Another complaint that you sometimes hear is that using units complicates simple math. People will say things like, “…all I want to do is increment a number and LabVIEW won’t let me.” Ok, let’s look at that problem. You say you want to add 1 to a value, but 1 what? Even assuming a given type of unit, like length, how is LabVIEW supposed to know what you want to do? Do you want to add 1 meter, 1 furlong, 1 light-year?

Finally, there can be issues caused by shortcuts we take in our everyday thinking and communications, that are (to put it kindly) imprecise. For example, there are two units that can be, and often are, referred to as “PSI”. However, one is a force and one is a pressure, so mathematically they are very different beasts. In the end, a good way of summarizing a lot of this discussion is that using explicit units requires us to be more precise and careful in our thinking — which is always a good thing any way.

### How Units Work

The basic idea behind LabVIEW’s implementation of units is that it draws a sharp distinction between how a number is stored and how it is expressed. The first step in making this distinction is deciding what kind of unit the developer selected and then expressing the value they entered in the “base unit” for the type of unit being used. For example, lengths are converted meters, temperatures are converted to degrees Kelvin, and time is converted to seconds and it is this converted value that exists on the wire. Likewise, when this wire encounters an indicator, LabVIEW converts the value on the wire to the units specified in the indicator before display. It is this basic functionality that makes simple math on timestamps possible.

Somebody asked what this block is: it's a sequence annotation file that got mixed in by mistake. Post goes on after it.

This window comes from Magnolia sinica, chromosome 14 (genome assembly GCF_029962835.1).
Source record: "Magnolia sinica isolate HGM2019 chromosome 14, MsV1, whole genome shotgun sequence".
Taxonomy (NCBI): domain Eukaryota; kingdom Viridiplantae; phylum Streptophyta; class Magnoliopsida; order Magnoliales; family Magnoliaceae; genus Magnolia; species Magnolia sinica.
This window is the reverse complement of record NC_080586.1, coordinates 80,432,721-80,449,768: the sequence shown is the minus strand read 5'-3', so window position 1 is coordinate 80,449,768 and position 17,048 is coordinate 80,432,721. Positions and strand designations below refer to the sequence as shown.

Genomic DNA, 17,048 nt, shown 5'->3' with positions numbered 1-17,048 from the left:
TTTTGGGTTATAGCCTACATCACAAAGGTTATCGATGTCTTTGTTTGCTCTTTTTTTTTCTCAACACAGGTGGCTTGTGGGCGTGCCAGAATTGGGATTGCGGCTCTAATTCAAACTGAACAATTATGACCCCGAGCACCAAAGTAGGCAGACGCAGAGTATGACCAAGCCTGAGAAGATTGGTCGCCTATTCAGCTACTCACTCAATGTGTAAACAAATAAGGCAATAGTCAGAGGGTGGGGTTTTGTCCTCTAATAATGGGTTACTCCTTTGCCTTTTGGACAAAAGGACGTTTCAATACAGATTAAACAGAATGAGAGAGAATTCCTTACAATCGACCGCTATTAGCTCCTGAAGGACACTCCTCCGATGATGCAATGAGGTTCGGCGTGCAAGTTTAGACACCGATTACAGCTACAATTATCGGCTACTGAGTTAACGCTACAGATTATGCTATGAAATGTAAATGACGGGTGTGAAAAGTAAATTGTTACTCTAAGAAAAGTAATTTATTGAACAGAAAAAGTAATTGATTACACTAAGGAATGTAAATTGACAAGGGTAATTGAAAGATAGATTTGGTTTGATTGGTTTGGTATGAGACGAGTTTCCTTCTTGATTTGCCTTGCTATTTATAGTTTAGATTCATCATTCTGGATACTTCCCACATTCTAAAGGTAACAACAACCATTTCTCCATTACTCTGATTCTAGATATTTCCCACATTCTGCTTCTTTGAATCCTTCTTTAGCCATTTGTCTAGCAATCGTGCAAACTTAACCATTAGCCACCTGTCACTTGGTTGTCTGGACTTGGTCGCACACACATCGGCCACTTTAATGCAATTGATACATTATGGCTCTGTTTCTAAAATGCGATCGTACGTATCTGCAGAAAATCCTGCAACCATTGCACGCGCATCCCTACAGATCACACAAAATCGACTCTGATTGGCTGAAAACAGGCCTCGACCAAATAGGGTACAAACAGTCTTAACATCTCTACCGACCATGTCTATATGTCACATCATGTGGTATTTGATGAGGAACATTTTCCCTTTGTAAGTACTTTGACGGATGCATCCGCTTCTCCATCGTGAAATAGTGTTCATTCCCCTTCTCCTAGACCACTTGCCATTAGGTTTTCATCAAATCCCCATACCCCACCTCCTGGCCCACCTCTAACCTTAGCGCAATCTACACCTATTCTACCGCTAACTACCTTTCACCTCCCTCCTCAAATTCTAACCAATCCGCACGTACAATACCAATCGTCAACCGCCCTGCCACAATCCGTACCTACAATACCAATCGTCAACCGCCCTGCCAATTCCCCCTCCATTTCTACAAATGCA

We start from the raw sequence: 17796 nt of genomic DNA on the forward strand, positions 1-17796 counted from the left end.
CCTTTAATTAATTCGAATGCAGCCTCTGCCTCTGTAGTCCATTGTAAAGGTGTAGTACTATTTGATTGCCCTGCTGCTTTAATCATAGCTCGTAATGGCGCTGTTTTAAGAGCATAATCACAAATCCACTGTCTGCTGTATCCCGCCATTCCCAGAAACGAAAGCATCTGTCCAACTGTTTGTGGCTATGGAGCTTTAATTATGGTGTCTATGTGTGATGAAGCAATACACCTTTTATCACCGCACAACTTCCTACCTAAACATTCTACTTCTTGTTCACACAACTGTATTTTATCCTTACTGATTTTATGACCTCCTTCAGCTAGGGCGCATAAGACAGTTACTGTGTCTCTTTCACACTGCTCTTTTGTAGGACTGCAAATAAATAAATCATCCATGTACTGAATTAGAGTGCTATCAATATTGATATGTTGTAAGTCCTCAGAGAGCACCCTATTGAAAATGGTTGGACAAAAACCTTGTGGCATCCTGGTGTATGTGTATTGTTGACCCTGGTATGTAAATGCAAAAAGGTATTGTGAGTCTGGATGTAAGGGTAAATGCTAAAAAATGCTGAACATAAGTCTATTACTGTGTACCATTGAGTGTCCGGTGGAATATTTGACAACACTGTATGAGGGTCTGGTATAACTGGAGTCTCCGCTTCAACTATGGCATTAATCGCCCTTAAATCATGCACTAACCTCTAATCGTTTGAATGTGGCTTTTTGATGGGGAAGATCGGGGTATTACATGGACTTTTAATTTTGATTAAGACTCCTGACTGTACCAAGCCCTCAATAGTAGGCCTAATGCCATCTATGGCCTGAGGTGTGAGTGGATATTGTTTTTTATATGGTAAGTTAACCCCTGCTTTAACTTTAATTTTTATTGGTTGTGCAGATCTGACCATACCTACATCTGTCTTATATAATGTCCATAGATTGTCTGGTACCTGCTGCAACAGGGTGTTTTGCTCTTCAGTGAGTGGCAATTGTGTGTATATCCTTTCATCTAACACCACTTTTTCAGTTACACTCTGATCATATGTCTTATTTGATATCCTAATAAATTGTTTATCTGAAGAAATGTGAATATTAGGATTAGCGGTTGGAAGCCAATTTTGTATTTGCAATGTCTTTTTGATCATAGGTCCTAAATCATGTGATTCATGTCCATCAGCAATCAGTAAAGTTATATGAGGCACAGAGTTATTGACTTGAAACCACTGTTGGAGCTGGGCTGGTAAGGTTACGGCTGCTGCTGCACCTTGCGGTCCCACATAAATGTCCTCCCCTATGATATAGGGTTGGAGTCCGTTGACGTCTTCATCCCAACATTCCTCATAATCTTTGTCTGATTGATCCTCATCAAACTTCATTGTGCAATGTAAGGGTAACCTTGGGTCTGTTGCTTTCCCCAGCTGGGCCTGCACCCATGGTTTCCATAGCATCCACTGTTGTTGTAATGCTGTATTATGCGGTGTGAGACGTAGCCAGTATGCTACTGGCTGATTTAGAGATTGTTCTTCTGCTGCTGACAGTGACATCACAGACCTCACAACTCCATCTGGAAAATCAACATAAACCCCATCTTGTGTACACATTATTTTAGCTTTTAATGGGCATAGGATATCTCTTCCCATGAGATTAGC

In this snippet, each data source (the constants) converts the number it contains into seconds using its associated time unit. For example, 3 hours is converted into 10,800 seconds (60 x 60 x 3), 14 minutes is converted into 840 seconds (14 x 60) and the last input is left as is because it is already in seconds. Because all the numbers are now expressed the same unit, we can simply add them together and then add the result to the timestamp — which is also expressed in seconds. By the way, this is one of my favorite places to use units because it does away with so many magic numbers like 86,400 (the number of seconds in a day).

In terms of selecting the units to use, we have already seen one technique. On a control or constant you can show the units label and then enter or select the unit you want. To select the units, right-click on the units label and select the `Build Unit String…`

option from the popup menu. The resulting dialog allows you to browse the standard units that LabVIEW supports and select or build the desired units.

However, if you have an existing number to which you want to apply a unit, you need to use a `Convert Unit`

node. It looks a lot like the `Expression Node`

but instead of typing simple math expressions into it, you enter unit strings.

This snippet is one that I sometimes use when specifying timeouts. Note that a `Convert Unit`

node is used to both apply are remove units.